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Anita Tusche

Mar 09, 2015 | 04:00 PM - 06:00 PM

"Affective coding in the anterior insula: evidence from cross-modal comparisons of response patterns and prosocial decision making"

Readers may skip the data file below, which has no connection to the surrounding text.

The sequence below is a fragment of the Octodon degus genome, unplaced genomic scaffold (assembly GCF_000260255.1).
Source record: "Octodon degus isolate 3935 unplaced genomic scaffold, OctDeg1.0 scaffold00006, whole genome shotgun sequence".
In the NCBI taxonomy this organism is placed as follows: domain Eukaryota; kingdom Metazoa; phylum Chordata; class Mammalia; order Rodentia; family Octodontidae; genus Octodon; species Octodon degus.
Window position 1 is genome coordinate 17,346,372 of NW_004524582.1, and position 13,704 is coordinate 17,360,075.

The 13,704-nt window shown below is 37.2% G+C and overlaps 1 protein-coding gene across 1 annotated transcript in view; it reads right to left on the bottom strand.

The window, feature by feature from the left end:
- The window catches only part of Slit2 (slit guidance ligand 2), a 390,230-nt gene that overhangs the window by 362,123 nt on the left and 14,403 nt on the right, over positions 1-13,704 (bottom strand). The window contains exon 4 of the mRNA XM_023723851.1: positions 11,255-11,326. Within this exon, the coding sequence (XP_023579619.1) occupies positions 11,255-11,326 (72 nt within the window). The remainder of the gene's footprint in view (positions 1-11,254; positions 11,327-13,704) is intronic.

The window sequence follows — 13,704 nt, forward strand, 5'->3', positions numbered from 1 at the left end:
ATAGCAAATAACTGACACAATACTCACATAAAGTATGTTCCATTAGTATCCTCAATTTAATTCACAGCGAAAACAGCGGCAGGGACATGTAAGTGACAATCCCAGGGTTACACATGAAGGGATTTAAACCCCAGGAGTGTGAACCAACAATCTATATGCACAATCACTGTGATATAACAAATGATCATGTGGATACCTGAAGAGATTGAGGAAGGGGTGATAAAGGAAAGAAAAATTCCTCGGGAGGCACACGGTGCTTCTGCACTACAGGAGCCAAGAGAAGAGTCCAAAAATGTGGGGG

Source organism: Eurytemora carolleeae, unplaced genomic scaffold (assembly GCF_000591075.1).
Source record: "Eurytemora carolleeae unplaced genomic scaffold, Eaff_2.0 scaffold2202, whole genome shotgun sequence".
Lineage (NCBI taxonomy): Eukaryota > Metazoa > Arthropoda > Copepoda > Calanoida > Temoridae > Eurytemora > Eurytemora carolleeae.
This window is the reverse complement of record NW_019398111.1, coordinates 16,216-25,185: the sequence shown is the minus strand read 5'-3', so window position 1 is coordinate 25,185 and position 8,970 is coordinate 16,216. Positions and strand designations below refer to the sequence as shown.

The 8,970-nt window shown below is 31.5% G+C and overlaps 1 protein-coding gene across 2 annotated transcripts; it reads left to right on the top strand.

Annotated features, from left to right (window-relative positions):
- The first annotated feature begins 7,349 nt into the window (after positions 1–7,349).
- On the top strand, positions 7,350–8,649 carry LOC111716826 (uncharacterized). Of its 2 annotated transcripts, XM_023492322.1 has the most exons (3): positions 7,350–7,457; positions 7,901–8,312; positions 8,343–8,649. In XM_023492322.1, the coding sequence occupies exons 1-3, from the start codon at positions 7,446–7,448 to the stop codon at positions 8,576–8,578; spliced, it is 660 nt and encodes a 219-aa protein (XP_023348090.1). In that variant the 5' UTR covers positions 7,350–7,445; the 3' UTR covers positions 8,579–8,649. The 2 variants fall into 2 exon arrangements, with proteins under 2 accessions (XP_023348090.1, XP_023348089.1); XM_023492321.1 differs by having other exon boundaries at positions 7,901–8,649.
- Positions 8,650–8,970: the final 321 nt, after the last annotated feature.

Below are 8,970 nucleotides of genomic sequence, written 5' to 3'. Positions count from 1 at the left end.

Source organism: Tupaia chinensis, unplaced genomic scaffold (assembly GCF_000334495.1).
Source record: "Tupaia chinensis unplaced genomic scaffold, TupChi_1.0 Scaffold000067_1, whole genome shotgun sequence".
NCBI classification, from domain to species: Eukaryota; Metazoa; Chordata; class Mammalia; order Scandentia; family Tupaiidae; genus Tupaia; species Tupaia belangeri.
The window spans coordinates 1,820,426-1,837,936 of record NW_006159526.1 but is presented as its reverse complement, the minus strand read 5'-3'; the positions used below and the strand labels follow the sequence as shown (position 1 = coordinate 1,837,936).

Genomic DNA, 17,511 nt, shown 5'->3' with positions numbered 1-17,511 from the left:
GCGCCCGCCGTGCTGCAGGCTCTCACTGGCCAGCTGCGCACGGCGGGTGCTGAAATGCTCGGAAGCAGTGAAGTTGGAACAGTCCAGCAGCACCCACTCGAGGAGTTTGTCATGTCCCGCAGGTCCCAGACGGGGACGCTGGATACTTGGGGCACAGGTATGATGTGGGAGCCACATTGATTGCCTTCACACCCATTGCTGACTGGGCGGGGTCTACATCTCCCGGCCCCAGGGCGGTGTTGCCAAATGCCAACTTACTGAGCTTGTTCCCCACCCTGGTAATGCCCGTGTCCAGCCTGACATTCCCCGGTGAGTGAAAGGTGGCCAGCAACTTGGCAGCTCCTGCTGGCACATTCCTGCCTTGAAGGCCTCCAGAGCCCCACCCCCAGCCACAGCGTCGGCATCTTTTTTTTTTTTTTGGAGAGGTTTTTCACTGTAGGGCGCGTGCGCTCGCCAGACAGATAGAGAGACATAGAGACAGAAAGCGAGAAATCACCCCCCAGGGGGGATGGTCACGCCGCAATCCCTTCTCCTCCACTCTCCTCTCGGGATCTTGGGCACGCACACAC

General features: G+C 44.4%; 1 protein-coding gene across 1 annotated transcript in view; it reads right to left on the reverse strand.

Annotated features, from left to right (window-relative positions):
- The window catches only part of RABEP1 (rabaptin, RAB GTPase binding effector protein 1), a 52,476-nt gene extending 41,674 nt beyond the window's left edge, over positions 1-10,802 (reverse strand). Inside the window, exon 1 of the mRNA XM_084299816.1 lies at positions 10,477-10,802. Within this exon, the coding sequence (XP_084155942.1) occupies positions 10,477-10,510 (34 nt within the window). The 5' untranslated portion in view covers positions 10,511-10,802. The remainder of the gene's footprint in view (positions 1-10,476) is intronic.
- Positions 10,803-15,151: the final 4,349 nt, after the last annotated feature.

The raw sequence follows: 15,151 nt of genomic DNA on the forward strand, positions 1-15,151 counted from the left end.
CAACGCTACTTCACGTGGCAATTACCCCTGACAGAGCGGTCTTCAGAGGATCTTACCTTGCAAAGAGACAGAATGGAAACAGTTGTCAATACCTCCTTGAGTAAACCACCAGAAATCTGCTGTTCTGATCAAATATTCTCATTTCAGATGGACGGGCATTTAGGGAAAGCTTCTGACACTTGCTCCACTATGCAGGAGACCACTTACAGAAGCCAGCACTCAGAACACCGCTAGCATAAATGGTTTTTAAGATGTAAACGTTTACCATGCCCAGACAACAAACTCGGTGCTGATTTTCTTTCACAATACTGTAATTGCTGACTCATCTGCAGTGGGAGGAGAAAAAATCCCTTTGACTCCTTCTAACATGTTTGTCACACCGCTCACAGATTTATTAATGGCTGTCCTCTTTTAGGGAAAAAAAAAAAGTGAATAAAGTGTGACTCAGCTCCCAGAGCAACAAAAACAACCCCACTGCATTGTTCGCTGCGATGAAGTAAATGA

The anterior insula (AI) has been implicated in various economically relevant decisions, including charitable donations  and unfair monetary transactions. Using multivariate decoding techniques, study 1 provides evidence for the role of affective empathic responses (encoded in the AI) that contribute to generous giving decisions. Importantly, this effect was highly specific and could be differentiated from other social mental processes (including mentalizing, perceived closeness, similarity or deserving of the beneficiaries) and domain-general attention shifts. Study 2 compared neural responses in the AI for several aversive affective experiences, including the processing of painful, disgusting and unfair economic transfers. Using cross-task decoding, we provide evidence for both domain-specific coding in the AI as well as for shared neural signatures across economic and  basic sensory tasks coding for the affective unpleasantness of experiences. Overall, our findings suggest that the AI sub-serves multiple processes that can be identified and delineated using multivariate decoding techniques.